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Council for Aid to Education (CAE)

February, 2011

Charitable contributions to colleges and universities in the United States increased 0.5 percent in
2010, reaching $28 billion, according to results of the annual Voluntary Support of Education
(VSE) survey. The findings were released today by the Council for Aid to Education (CAE).
Adjusted for inflation, giving declined 0.6 percent. Support of higher education institutions is at
the same level now as it was in 2006. In inflation-adjusted terms, however, support is 8 percent
lower in 2010 than it was in 2006. (Additional comparisons between 2006 and 2010 appear on
page 6.)
Though lackluster, the findings are more sanguine than those of last year, when giving dropped
11.9 percent. The study indicates that the fundraising nadir was reached in 2009 but that a full
recovery is yet to materialize. As in the economy as a whole, improvements in higher education
giving have been incremental so far.
Thirteen of the Top 20 Fundraising Institutions Report Lower Giving
The 20 institutions that raised the most in 2010 received $7.15 billion—$0.13 billion less than
the top 20 institutions raised in 2009. The top 20 institutions in 2010 are not exactly the same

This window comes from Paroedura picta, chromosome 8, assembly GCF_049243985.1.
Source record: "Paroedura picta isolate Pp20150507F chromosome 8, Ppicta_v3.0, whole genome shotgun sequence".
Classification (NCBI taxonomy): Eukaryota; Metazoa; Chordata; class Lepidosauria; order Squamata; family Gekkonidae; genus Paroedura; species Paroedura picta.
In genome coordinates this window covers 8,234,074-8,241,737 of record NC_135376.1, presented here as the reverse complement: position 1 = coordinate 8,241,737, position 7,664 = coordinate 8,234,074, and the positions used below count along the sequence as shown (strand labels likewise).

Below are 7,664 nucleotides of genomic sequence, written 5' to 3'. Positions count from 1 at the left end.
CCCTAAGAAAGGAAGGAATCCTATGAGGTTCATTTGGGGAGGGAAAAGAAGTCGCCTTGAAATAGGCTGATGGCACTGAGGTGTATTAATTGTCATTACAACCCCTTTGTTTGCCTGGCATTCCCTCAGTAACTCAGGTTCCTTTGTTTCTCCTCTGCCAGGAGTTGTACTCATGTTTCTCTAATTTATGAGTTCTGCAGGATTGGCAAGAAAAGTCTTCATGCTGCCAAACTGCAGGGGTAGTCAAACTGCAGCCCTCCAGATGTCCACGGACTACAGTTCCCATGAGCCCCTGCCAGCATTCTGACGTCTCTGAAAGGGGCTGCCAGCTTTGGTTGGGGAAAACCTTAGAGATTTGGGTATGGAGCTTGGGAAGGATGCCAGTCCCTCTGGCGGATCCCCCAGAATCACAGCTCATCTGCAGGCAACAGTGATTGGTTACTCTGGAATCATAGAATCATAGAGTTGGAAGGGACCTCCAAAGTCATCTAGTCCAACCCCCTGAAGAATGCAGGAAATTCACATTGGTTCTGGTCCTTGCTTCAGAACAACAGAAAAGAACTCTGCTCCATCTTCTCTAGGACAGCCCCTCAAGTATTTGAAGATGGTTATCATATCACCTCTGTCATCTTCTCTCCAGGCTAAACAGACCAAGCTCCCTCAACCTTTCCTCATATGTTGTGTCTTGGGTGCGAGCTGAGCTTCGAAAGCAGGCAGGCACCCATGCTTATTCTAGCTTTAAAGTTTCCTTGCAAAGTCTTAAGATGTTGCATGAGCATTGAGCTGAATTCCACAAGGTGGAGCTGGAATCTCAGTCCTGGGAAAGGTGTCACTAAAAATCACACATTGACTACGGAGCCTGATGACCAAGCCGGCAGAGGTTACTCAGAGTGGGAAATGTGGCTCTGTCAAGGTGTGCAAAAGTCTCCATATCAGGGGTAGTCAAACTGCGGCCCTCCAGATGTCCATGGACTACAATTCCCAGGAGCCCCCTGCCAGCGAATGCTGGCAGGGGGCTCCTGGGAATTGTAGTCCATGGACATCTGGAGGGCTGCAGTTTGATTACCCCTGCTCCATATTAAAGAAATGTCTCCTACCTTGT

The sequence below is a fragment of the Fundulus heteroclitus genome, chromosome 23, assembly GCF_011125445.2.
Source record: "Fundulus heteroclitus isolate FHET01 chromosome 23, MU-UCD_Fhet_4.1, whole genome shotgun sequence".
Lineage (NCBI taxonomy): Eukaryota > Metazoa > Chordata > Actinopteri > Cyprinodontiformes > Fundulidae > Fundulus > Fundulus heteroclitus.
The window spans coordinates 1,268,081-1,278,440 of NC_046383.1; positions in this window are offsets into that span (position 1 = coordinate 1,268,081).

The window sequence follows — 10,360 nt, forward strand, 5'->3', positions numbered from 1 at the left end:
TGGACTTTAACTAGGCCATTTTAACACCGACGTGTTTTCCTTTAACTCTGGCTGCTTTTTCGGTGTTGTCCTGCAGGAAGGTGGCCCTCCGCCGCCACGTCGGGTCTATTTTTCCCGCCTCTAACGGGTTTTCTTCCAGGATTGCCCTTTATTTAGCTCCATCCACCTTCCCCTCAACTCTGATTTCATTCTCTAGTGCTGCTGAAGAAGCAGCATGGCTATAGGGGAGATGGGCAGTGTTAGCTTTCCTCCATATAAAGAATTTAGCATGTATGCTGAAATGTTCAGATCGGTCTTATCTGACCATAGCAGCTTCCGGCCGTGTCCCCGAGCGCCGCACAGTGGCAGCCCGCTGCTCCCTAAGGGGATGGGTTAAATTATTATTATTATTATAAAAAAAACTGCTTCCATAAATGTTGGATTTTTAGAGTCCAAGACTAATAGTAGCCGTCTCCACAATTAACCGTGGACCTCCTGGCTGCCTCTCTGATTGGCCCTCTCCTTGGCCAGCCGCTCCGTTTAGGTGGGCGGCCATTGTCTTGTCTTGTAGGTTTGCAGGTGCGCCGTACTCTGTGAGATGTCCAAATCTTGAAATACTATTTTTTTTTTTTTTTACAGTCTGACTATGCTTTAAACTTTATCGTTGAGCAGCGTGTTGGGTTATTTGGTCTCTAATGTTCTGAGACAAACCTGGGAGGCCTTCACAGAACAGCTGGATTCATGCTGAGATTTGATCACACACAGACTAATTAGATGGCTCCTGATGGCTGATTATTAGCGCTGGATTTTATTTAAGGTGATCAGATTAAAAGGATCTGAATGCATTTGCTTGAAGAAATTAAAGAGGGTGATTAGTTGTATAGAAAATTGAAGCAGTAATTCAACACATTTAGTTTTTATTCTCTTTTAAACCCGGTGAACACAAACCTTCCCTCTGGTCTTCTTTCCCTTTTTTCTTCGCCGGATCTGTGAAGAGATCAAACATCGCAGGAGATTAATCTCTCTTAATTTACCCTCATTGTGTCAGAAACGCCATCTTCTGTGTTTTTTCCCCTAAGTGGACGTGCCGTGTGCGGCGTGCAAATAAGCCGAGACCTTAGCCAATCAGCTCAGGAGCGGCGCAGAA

institutions as the top 20 in 2009. As a group, the 2010 top 20 raised $0.11 billion less than they
raised in 2009.
The top 20 institutions represent 2 percent of the 996 survey respondents. However,
contributions they received account for 25.5 percent of all 2010 gifts to higher education
In 2010, Stanford University raised more from private donors than any other university, followed
by Harvard University and Johns Hopkins University. Each of these institutions raised less in
2010 than in 2009, as did 10 additional institutions among the top 20.
Page 2
Council for Aid to Education, 2011
The nation’s top 20 fundraising universities (and dollars received) in 2010 are:
1. Stanford University ($598.89 million)
2. Harvard University ($596.96 million)
3. Johns Hopkins University ($427.59 million)
4. University of Southern California ($426.02 million)
5. Columbia University ($402.36 million)
6. University of Pennsylvania ($381.59 million)
7. Yale University ($380.90 million)
8. New York University ($349.21 million)
9. Duke University ($345.47 million)
10. Indiana University ($342.82 million)
11. University of California, Los Angeles ($340.41 million)
12. University of Wisconsin-Madison ($311.85 million)
13. Cornell University ($308.22 million)
14. University of California, Berkeley ($307.51 million)
15. Massachusetts Institute of Technology ($307.18 million)
16. University of Washington ($285.22 million)
17. University of California, San Francisco ($268.90 million)
18. University of North Carolina at Chapel Hill ($266.86 million)
19. University of Michigan ($252.10 million)
20. University of Chicago ($251.23 million)

Gradual Recovery or Continuing Struggle?
Ann E. Kaplan, director of the VSE survey, stated, “We’re still not out of the woods. Charitable
contributions to education are recovering very slowly. Still, historical patterns show that the pace of the recovery in charitable giving usually reflects overall economic recovery. As long as the economy continues to improve, we can expect further improvement in giving, even if
incremental at first.”

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